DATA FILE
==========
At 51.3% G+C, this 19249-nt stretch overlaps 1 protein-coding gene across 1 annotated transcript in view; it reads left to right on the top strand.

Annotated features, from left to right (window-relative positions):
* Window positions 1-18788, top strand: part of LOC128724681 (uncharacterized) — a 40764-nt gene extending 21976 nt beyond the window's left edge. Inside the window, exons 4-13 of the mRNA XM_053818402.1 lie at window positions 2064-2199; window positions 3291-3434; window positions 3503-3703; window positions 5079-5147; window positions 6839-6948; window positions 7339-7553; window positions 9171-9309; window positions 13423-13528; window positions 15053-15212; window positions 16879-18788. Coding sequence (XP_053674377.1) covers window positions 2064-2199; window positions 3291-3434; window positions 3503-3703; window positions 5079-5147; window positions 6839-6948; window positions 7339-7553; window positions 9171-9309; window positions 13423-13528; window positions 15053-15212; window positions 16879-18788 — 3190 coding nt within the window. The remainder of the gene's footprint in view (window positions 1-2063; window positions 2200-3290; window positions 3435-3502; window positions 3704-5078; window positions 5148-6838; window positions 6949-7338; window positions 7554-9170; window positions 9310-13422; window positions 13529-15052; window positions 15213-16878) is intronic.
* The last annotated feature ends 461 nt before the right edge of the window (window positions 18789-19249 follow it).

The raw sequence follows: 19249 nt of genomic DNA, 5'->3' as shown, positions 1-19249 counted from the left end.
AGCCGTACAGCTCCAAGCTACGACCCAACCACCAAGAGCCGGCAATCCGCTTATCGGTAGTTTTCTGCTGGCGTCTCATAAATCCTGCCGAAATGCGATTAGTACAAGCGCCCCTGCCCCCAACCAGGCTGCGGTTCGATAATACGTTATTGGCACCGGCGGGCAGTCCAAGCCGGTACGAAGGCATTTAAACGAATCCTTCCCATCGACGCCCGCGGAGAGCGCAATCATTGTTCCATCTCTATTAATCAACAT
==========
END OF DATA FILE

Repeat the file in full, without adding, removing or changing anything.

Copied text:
At 51.3% G+C, this 19249-nt stretch overlaps 1 protein-coding gene across 1 annotated transcript in view; it reads left to right on the top strand.

Annotated features, from left to right (window-relative positions):
* Window positions 1-18788, top strand: part of LOC128724681 (uncharacterized) — a 40764-nt gene extending 21976 nt beyond the window's left edge. Inside the window, exons 4-13 of the mRNA XM_053818402.1 lie at window positions 2064-2199; window positions 3291-3434; window positions 3503-3703; window positions 5079-5147; window positions 6839-6948; window positions 7339-7553; window positions 9171-9309; window positions 13423-13528; window positions 15053-15212; window positions 16879-18788. Coding sequence (XP_053674377.1) covers window positions 2064-2199; window positions 3291-3434; window positions 3503-3703; window positions 5079-5147; window positions 6839-6948; window positions 7339-7553; window positions 9171-9309; window positions 13423-13528; window positions 15053-15212; window positions 16879-18788 — 3190 coding nt within the window. The remainder of the gene's footprint in view (window positions 1-2063; window positions 2200-3290; window positions 3435-3502; window positions 3704-5078; window positions 5148-6838; window positions 6949-7338; window positions 7554-9170; window positions 9310-13422; window positions 13529-15052; window positions 15213-16878) is intronic.
* The last annotated feature ends 461 nt before the right edge of the window (window positions 18789-19249 follow it).

The raw sequence follows: 19249 nt of genomic DNA, 5'->3' as shown, positions 1-19249 counted from the left end.
AGCCGTACAGCTCCAAGCTACGACCCAACCACCAAGAGCCGGCAATCCGCTTATCGGTAGTTTTCTGCTGGCGTCTCATAAATCCTGCCGAAATGCGATTAGTACAAGCGCCCCTGCCCCCAACCAGGCTGCGGTTCGATAATACGTTATTGGCACCGGCGGGCAGTCCAAGCCGGTACGAAGGCATTTAAACGAATCCTTCCCATCGACGCCCGCGGAGAGCGCAATCATTGTTCCATCTCTATTAATCAACAT